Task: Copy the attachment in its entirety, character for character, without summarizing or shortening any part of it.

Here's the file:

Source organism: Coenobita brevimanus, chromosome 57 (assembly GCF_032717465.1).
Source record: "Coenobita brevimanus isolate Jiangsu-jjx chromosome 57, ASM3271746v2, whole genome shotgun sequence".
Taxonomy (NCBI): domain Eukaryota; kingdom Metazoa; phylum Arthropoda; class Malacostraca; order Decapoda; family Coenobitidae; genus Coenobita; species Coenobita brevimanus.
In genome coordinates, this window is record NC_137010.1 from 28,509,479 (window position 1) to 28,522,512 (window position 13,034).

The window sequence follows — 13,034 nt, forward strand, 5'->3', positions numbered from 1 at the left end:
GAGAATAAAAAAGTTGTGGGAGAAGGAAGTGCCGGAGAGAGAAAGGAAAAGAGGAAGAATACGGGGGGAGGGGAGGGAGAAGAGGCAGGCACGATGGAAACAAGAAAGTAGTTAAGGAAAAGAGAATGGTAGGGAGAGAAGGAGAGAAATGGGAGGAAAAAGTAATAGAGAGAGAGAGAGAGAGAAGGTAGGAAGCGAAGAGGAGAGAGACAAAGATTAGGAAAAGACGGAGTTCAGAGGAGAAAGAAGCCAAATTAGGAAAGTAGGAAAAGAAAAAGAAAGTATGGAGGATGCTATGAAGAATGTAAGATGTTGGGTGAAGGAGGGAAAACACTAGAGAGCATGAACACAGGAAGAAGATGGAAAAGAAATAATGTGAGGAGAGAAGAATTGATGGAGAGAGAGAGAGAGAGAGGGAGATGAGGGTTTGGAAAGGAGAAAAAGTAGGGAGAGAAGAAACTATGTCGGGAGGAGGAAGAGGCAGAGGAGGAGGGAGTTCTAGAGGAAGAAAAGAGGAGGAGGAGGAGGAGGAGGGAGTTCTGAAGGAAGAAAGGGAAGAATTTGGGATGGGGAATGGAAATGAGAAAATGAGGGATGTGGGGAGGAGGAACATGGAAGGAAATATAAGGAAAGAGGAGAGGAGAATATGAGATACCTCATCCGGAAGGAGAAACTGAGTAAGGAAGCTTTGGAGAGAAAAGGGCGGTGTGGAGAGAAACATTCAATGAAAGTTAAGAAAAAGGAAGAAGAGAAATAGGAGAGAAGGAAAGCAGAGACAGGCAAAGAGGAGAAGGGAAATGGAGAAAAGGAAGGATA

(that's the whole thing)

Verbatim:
Source organism: Coenobita brevimanus, chromosome 57 (assembly GCF_032717465.1).
Source record: "Coenobita brevimanus isolate Jiangsu-jjx chromosome 57, ASM3271746v2, whole genome shotgun sequence".
Taxonomy (NCBI): domain Eukaryota; kingdom Metazoa; phylum Arthropoda; class Malacostraca; order Decapoda; family Coenobitidae; genus Coenobita; species Coenobita brevimanus.
In genome coordinates, this window is record NC_137010.1 from 28,509,479 (window position 1) to 28,522,512 (window position 13,034).

The window sequence follows — 13,034 nt, forward strand, 5'->3', positions numbered from 1 at the left end:
GAGAATAAAAAAGTTGTGGGAGAAGGAAGTGCCGGAGAGAGAAAGGAAAAGAGGAAGAATACGGGGGGAGGGGAGGGAGAAGAGGCAGGCACGATGGAAACAAGAAAGTAGTTAAGGAAAAGAGAATGGTAGGGAGAGAAGGAGAGAAATGGGAGGAAAAAGTAATAGAGAGAGAGAGAGAGAGAAGGTAGGAAGCGAAGAGGAGAGAGACAAAGATTAGGAAAAGACGGAGTTCAGAGGAGAAAGAAGCCAAATTAGGAAAGTAGGAAAAGAAAAAGAAAGTATGGAGGATGCTATGAAGAATGTAAGATGTTGGGTGAAGGAGGGAAAACACTAGAGAGCATGAACACAGGAAGAAGATGGAAAAGAAATAATGTGAGGAGAGAAGAATTGATGGAGAGAGAGAGAGAGAGAGGGAGATGAGGGTTTGGAAAGGAGAAAAAGTAGGGAGAGAAGAAACTATGTCGGGAGGAGGAAGAGGCAGAGGAGGAGGGAGTTCTAGAGGAAGAAAAGAGGAGGAGGAGGAGGAGGAGGGAGTTCTGAAGGAAGAAAGGGAAGAATTTGGGATGGGGAATGGAAATGAGAAAATGAGGGATGTGGGGAGGAGGAACATGGAAGGAAATATAAGGAAAGAGGAGAGGAGAATATGAGATACCTCATCCGGAAGGAGAAACTGAGTAAGGAAGCTTTGGAGAGAAAAGGGCGGTGTGGAGAGAAACATTCAATGAAAGTTAAGAAAAAGGAAGAAGAGAAATAGGAGAGAAGGAAAGCAGAGACAGGCAAAGAGGAGAAGGGAAATGGAGAAAAGGAAGGATA